Hell's Angels

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No sympathy for the devil; keep that in mind. Buy the ticket, take the ride…and if it occasionally gets a little heavier than what you had in mind, well… maybe chalk it off to forced conscious expansion: Tune in, freak out, get beaten.”

No doubt Fear and Loathing is a fabulous read, but I’m disappointed it’s the book Hunter S. Thompson has become best-known for. As a teenager, I bought Hell’s Angels and it has become a stand-out amongst all the books I own.

If you know about Hunter S., then you know he is ‘the’ gonzo journo; this is a school of journalism where the journalist essentially makes himself the main focus by getting as close to the subject as possible and, like a war correspondent, your enjoyment of the writing becomes intensified by the fact that he may at any time be overtaken by some kind of misadventure related to the ostensible subject itself.

On the surface, this is a gimmick as much as it is a device. It is not, however, what makes Hunter S. great.

I recently watched the doco about him, the name of which I can’t remember, but it struck me as hagiography and therefore, pretty useless. It does, however, make mention of an episode Thompson records in Hell’s Angels which I will now relate.

While hanging out with the Angels he attended a party, which I suspect may have been at Ken Kesey’s country house. While wandering amongst the revellers in the middle of the night, he came across a bizarre scene in the barn.

A woman was lying in the straw, naked except for the dress bunched around her torso, copulating with a succession of men who queued for their turn. Other people stood around in a ring and watched. Hunter S. explained that the scene was somewhat less than erotic, noting how the woman seemed to cling to each of her partners with a kind of grim determination.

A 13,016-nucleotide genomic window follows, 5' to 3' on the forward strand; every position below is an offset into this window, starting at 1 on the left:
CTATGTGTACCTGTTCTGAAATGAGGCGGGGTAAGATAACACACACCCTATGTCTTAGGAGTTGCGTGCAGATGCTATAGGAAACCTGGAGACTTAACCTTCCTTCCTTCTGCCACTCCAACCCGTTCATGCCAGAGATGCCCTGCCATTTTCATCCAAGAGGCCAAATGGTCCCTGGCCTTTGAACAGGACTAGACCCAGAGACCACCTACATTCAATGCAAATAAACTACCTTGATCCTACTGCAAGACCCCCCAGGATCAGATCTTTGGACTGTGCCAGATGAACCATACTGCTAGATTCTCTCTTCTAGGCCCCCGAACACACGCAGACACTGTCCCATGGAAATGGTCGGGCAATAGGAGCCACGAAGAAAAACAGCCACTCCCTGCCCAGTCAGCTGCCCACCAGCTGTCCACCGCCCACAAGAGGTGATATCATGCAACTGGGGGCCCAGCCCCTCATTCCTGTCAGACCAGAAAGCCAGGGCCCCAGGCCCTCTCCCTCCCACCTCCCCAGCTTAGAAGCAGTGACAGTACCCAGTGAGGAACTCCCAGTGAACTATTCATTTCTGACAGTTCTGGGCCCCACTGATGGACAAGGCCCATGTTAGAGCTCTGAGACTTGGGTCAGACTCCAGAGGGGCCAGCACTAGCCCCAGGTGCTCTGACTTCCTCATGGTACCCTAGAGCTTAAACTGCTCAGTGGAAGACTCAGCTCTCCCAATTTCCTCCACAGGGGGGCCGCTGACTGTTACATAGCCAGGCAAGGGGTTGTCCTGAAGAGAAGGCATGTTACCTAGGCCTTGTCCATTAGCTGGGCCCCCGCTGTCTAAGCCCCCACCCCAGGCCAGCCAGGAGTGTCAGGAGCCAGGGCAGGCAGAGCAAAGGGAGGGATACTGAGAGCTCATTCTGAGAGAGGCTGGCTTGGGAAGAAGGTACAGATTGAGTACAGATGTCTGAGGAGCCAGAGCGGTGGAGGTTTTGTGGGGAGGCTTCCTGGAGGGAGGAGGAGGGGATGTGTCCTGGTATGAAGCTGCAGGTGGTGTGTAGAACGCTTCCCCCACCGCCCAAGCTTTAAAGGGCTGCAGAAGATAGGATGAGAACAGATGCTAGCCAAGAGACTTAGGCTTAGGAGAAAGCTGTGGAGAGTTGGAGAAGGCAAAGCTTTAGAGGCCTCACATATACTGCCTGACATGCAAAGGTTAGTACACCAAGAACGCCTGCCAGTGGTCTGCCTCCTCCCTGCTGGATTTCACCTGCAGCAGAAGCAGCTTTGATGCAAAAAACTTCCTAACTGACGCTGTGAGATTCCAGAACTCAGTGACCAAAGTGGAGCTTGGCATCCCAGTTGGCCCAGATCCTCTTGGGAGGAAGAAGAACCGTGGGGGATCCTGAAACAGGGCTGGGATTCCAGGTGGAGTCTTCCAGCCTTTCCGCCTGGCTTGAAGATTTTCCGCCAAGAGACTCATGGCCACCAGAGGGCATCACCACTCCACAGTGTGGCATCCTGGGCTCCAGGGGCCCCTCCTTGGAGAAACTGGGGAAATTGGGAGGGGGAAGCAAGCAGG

There wasn’t much to see in the half-light, just one body mounting her and then the next in a clutch of teeth and fingernails and pubic hair. At one point, the woman’s husband, or ex-boyfriend, came into the barn to discover what was going on. He seemed drunk and upset, but then fell down on top of her and took his turn.

In my early teens, this was close to the most ‘pornographic’ thing I had read. I found myself sickened and repulsed by what was some kind of bizarre social rite but also, perversely aroused.

Here lies the power of the ‘great’ artist; what he actually does is take us into a frightening, repulsive scenario in which we are, because of arousal, even the tiniest bit complicit, right into its eye and out the other side. From there, we can see back into the event, grafting it into our understanding and thereby exorcising the terrors it contains.

It is one thing to depict horror; it is quite another to open it for us to travel through on the way to a future destination, the way a train travels though a tunnel in a hillside.

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